Leading article: No! Sushi

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Hold those chopsticks! Put the soy sauce down. Move away from the sushi bar. For while you may think that your sushi lunch is just another toothsome example of modern Britain's culinary cultural revolution, others might well see you as an enemy of the planet.

Our long stading national taste for tuna mayonnaise and sweetcorn sandwiches was environmentally sustainable; the sushi craze, it seems, is not.

Much of the tuna catch has traditionally been exported to Japan, where they know how to do sushi properly, but the market in Europe is growing due to the increasing popularity of that dish. We British consume some 600 tonnes of sushi each year and high demand has pushed the price to several thousand pounds for a single tuna fish. Her Majesty's Government has demanded urgent intervention as tuna stocks reach perilously low levels.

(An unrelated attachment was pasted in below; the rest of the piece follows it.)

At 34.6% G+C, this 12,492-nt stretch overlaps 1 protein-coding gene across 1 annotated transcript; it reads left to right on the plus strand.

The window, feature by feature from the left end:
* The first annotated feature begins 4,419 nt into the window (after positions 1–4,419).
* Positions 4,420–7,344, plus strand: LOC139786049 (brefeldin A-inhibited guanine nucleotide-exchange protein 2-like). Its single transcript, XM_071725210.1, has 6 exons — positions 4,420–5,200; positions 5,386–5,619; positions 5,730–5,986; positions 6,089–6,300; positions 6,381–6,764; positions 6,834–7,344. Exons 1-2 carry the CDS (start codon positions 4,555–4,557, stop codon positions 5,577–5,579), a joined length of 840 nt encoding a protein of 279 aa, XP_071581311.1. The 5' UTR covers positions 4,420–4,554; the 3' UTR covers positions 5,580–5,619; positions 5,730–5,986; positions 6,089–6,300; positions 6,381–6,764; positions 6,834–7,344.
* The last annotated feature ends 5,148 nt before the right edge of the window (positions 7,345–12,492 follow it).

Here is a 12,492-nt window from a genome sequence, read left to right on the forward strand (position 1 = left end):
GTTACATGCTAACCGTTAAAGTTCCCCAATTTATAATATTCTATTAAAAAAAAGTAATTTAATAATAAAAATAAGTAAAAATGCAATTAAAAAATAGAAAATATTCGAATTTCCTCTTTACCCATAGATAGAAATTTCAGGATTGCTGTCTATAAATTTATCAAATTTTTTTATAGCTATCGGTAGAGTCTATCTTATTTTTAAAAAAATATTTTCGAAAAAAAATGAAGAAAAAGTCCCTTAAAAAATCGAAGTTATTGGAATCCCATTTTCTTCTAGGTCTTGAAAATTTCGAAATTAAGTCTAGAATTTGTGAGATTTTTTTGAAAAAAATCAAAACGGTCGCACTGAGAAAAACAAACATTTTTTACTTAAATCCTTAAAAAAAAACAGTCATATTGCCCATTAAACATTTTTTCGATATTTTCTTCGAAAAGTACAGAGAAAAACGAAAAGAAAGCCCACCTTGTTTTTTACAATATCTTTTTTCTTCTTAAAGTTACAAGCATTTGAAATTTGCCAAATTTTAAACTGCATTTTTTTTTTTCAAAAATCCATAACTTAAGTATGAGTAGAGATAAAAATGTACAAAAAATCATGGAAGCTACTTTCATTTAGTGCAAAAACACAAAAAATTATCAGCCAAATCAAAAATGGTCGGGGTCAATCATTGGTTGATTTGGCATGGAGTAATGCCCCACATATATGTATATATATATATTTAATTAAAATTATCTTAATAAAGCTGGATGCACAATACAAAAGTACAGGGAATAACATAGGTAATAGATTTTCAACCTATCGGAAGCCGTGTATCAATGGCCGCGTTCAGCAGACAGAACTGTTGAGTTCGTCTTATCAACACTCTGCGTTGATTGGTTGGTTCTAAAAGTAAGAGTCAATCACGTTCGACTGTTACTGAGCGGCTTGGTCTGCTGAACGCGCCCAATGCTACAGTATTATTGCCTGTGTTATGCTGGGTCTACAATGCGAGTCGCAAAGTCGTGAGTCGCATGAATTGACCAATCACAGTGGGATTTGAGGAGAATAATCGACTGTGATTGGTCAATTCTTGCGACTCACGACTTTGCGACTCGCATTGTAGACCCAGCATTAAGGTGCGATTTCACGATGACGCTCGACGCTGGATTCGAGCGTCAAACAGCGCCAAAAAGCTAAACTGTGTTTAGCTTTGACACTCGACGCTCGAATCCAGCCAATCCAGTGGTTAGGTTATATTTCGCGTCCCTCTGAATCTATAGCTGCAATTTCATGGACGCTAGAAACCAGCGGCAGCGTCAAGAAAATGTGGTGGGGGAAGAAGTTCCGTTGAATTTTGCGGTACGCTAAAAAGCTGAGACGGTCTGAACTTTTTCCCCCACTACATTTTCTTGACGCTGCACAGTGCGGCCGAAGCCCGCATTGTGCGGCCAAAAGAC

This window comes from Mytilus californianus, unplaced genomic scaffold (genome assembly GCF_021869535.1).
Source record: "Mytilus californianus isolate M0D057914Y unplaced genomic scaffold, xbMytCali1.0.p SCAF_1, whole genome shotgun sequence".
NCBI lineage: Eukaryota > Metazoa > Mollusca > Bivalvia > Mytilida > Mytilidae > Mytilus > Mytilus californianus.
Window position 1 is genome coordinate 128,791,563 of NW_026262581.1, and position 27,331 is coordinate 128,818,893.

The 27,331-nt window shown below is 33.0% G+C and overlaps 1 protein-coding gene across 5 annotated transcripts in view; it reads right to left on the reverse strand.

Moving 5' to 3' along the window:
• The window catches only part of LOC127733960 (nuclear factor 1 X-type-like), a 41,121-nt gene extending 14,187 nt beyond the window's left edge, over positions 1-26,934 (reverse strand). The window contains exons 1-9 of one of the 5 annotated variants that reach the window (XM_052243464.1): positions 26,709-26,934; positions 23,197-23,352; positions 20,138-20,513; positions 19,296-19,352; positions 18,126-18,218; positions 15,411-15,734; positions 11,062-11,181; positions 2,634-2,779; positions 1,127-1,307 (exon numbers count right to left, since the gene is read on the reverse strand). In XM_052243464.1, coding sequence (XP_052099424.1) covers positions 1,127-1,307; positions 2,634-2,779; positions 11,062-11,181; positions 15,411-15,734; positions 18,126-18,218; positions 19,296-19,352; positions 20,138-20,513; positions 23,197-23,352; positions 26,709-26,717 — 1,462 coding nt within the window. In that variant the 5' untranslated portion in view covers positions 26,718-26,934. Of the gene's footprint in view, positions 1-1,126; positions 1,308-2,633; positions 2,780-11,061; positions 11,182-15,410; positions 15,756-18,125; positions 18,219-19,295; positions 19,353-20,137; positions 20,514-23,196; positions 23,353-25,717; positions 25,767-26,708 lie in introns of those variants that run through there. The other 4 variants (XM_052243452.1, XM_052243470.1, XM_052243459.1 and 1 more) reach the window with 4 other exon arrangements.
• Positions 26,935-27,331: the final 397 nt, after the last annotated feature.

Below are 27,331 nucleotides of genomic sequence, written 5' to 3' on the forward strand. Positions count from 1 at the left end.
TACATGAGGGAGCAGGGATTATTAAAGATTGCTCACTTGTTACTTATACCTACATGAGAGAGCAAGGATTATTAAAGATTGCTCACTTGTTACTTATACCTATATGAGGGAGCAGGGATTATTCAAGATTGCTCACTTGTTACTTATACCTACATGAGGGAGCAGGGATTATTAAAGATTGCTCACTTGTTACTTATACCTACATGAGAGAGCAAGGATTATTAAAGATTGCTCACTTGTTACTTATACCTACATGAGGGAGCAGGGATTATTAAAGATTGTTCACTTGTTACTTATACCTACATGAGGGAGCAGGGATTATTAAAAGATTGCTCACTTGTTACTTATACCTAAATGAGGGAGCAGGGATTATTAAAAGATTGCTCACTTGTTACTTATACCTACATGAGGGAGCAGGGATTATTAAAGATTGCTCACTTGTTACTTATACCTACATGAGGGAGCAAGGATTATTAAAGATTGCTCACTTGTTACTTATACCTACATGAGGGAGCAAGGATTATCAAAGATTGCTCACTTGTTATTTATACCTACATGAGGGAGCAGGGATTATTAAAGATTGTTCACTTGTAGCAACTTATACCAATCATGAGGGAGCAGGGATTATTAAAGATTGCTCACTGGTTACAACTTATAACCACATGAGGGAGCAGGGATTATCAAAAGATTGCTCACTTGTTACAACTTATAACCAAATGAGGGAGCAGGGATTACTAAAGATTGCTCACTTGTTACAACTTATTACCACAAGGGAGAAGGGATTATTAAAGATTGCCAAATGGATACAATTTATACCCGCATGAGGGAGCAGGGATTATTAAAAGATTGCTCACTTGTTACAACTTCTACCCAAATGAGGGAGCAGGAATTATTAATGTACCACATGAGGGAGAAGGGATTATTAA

Quite right. We have seen cod and sea bass put on the at-risk list, while our old friend the sturgeon, the source of our caviar, has almost gone the way of the dodo, the Tasmanian Tiger and the passenger pigeon, never to be seen again. Our solution? Go for snapper, conger, eel, mackerel and salmon in preference to tuna. As a last resort try vegetarian sushi instead. No, it isn't the same, but after you've drowned the dish in soy sauce and wasabi and refreshed your palate with a few flakes of gari you'll hardly notice the difference. Bon appetit.